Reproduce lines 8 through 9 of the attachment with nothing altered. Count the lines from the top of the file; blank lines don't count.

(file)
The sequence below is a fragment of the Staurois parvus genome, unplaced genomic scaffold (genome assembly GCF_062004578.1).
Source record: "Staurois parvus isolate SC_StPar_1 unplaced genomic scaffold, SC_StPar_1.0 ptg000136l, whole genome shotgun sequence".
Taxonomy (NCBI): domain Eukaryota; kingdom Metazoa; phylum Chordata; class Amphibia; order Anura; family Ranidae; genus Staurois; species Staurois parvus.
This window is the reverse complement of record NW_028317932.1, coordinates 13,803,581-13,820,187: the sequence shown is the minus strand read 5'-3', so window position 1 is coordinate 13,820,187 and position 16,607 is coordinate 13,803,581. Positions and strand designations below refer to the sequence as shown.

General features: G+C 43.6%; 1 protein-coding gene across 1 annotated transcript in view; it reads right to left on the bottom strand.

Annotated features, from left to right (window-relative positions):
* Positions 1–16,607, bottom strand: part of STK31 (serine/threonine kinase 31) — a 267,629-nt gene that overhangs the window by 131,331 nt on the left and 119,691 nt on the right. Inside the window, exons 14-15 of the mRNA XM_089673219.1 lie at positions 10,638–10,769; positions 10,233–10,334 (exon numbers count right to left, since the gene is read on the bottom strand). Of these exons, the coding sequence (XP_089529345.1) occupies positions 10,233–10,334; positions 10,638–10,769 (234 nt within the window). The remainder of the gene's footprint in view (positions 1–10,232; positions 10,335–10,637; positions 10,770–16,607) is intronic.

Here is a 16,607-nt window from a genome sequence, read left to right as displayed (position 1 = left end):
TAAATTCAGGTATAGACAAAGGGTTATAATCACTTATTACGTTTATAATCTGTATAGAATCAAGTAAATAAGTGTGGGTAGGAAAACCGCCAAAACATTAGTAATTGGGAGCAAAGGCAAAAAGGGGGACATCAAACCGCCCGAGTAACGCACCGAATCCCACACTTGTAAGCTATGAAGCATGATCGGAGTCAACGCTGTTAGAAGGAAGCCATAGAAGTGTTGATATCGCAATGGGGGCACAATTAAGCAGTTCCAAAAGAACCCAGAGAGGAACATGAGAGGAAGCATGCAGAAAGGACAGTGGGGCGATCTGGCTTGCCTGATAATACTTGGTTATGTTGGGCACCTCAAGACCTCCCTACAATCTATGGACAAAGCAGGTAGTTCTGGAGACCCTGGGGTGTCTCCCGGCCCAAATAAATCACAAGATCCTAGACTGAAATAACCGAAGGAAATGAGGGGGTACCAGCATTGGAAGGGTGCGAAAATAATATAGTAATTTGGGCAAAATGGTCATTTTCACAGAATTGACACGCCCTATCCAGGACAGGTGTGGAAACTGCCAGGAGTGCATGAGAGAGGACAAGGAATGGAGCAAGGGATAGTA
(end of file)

Here is a 16,607-nt window from a genome sequence, read left to right as displayed (position 1 = left end):
TAAATTCAGGTATAGACAAAGGGTTATAATCACTTATTACGTTTATAATCTGTATAGAATCAAGTAAATAAGTGTGGGTAGGAAAACCGCCAAAACATTAGTAATTGGGAGCAAAGGCAAAAAGGGGGACATCAAACCGCCCGAGTAACGCACCGAATCCCACACTTGTAAGCTATGAAGCATGATCGGAGTCAACGCTGTTAGAAGGAAGCCATAGAAGTGTTGATATCGCAATGGGGGCACAATTAAGCAGTTCCAAAAGAACCCAGAGAGGAACATGAGAGGAAGCATGCAGAAAGGACAGTGGGGCGATCTGGCTTGCCTGATAATACTTGGTTATGTTGGGCACCTCAAGACCTCCCTACAATCTATGGACAAAGCAGGTAGTTCTGGAGACCCTGGGGTGTCTCCCGGCCCAAATAAATCACAAGATCCTAGACTGAAATAACCGAAGGAAATGAGGGGGTACCAGCATTGGAAGGGTGCGAAAATAATATAGTAATTTGGGCAAAATGGTCATTTTCACAGAATTGACACGCCCTATCCAGGACAGGTGTGGAAACTGCCAGGAGTGCATGAGAGAGGACAAGGAATGGAGCAAGGGATAGTA